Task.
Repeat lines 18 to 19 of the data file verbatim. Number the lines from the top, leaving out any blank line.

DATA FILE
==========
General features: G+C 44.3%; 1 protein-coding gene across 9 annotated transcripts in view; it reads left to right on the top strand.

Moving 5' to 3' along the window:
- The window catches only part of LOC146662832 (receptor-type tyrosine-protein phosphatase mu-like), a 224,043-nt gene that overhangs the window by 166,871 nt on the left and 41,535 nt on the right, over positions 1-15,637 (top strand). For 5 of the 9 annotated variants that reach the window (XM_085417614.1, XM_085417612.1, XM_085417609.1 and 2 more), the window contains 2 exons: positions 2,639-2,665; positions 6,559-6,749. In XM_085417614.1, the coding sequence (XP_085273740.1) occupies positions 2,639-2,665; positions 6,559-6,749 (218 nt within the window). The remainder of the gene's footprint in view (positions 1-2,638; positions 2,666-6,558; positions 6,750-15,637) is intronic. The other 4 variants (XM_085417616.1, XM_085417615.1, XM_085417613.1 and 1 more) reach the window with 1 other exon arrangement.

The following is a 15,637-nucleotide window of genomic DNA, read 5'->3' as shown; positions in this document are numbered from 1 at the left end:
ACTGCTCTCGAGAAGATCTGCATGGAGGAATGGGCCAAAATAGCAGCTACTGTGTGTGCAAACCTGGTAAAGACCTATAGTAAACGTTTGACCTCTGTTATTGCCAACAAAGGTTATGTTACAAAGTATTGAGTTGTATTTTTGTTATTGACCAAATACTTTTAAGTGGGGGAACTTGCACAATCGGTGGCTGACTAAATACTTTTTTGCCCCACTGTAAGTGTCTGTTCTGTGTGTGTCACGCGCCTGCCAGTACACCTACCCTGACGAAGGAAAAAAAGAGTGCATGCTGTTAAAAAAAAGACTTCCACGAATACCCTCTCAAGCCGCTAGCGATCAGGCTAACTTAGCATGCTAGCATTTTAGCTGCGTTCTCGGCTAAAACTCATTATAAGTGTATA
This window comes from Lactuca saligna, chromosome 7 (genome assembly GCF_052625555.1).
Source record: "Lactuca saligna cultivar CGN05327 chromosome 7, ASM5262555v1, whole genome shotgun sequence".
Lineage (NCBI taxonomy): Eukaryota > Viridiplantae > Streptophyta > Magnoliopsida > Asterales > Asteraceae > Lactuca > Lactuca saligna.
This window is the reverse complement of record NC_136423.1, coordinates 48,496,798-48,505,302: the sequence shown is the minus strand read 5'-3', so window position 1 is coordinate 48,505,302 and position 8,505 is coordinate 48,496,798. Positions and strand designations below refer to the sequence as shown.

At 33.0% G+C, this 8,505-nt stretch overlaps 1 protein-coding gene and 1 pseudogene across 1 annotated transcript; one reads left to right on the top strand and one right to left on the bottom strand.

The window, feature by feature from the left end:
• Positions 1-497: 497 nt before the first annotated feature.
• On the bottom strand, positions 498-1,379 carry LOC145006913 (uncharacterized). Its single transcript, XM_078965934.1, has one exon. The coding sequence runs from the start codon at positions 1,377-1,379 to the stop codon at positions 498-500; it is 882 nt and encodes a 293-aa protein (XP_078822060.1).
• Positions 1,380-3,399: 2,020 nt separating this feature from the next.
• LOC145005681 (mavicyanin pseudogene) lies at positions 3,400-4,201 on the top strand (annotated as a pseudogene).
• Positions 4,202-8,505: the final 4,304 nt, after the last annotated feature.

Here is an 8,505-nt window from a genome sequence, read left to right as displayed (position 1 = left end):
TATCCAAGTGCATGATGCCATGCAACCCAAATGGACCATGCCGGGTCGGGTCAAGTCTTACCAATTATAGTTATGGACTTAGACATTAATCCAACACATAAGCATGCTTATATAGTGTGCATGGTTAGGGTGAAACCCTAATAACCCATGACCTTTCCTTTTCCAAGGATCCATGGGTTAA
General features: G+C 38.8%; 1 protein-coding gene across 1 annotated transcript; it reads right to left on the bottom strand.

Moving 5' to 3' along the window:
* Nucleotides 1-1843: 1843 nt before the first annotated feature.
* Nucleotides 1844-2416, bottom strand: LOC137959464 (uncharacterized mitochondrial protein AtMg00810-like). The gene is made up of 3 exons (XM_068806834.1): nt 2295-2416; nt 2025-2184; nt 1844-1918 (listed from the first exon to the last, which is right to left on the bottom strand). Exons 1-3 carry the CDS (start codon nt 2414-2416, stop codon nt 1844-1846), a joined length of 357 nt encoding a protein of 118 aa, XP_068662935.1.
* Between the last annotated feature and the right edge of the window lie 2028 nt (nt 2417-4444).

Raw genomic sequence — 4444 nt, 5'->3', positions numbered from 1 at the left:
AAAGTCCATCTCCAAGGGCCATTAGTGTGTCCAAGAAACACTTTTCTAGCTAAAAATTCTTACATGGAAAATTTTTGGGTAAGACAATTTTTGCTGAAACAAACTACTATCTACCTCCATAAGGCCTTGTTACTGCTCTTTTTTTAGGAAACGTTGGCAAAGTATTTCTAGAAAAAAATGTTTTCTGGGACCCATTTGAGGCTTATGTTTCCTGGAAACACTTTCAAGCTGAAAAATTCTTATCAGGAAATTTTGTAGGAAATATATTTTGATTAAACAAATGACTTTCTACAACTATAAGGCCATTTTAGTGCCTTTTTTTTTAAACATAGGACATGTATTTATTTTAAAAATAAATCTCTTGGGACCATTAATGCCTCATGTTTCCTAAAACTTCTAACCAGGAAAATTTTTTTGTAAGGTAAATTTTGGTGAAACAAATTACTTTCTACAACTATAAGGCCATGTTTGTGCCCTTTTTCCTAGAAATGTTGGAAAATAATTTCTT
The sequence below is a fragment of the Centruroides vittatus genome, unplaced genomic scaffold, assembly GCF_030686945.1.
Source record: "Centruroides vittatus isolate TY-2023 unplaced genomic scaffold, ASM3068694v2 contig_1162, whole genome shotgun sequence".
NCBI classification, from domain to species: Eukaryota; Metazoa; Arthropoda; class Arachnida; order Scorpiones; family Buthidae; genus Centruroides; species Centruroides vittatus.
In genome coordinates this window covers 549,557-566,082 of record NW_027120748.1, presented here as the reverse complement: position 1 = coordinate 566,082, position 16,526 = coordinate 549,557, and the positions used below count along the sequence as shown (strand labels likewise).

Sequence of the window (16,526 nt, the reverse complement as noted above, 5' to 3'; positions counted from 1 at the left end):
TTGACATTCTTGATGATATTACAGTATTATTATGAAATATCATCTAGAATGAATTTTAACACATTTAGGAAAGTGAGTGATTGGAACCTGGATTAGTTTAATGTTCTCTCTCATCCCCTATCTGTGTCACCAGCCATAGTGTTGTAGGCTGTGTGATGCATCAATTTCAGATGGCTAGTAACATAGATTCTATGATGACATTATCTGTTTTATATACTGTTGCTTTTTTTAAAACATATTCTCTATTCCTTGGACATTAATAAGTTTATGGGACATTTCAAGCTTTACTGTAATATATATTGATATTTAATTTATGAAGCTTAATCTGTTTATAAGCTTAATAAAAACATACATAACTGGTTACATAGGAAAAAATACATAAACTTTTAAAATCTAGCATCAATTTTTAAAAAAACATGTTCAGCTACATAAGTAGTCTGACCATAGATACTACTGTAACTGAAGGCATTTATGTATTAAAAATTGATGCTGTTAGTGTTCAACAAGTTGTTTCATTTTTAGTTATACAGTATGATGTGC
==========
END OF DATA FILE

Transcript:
TATCCAAGTGCATGATGCCATGCAACCCAAATGGACCATGCCGGGTCGGGTCAAGTCTTACCAATTATAGTTATGGACTTAGACATTAATCCAACACATAAGCATGCTTATATAGTGTGCATGGTTAGGGTGAAACCCTAATAACCCATGACCTTTCCTTTTCCAAGGATCCATGGGTTAA
General features: G+C 38.8%; 1 protein-coding gene across 1 annotated transcript; it reads right to left on the bottom strand.